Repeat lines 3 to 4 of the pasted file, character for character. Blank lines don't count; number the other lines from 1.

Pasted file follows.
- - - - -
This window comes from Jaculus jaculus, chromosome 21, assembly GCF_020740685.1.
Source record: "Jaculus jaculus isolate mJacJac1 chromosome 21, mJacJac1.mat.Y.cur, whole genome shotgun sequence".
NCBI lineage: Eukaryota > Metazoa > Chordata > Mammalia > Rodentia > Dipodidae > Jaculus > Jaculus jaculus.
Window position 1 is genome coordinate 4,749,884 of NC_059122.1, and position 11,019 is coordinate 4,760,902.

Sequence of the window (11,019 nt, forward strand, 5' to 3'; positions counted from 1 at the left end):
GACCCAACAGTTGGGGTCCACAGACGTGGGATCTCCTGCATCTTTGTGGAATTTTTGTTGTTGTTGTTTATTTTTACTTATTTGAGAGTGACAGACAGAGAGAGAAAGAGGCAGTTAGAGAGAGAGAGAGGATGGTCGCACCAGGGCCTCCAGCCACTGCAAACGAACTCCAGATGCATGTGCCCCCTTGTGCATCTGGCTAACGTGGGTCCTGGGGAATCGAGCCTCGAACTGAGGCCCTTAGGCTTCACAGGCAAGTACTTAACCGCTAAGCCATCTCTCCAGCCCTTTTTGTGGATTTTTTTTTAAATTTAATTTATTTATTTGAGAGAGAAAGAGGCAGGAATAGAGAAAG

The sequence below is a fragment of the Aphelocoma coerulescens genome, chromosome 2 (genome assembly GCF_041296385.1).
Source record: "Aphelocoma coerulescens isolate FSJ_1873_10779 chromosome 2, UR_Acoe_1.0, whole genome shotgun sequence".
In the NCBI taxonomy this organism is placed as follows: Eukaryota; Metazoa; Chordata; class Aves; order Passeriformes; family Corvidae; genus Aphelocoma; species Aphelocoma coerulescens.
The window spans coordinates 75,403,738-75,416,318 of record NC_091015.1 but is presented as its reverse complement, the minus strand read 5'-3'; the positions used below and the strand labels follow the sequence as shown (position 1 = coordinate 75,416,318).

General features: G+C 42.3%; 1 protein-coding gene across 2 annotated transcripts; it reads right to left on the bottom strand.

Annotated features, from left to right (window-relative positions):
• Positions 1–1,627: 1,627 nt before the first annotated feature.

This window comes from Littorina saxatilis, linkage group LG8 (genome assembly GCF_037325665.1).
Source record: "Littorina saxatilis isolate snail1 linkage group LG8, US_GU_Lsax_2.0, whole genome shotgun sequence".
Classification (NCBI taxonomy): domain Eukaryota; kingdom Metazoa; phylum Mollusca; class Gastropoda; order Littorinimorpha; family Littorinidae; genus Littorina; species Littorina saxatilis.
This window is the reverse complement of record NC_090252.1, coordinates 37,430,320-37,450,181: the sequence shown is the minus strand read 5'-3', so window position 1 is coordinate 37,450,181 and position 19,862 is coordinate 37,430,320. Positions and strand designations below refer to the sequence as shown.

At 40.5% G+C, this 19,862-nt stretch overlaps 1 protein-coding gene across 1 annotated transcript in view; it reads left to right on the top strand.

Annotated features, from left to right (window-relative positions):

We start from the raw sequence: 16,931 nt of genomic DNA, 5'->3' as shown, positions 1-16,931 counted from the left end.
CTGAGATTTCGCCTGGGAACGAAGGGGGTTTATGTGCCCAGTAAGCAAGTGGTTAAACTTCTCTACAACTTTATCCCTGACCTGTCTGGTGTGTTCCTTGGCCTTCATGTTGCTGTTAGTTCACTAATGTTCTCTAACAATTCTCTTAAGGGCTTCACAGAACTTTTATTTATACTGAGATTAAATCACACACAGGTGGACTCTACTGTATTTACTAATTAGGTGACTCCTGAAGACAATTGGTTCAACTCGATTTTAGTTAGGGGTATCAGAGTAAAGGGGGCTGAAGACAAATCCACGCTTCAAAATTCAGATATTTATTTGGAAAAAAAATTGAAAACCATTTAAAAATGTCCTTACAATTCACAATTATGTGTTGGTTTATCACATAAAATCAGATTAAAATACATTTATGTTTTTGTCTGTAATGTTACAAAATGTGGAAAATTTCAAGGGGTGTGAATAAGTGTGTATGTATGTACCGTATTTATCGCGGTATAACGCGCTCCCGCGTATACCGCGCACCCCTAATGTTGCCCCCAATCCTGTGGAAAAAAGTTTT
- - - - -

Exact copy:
NCBI lineage: Eukaryota > Metazoa > Chordata > Mammalia > Rodentia > Dipodidae > Jaculus > Jaculus jaculus.
Window position 1 is genome coordinate 4,749,884 of NC_059122.1, and position 11,019 is coordinate 4,760,902.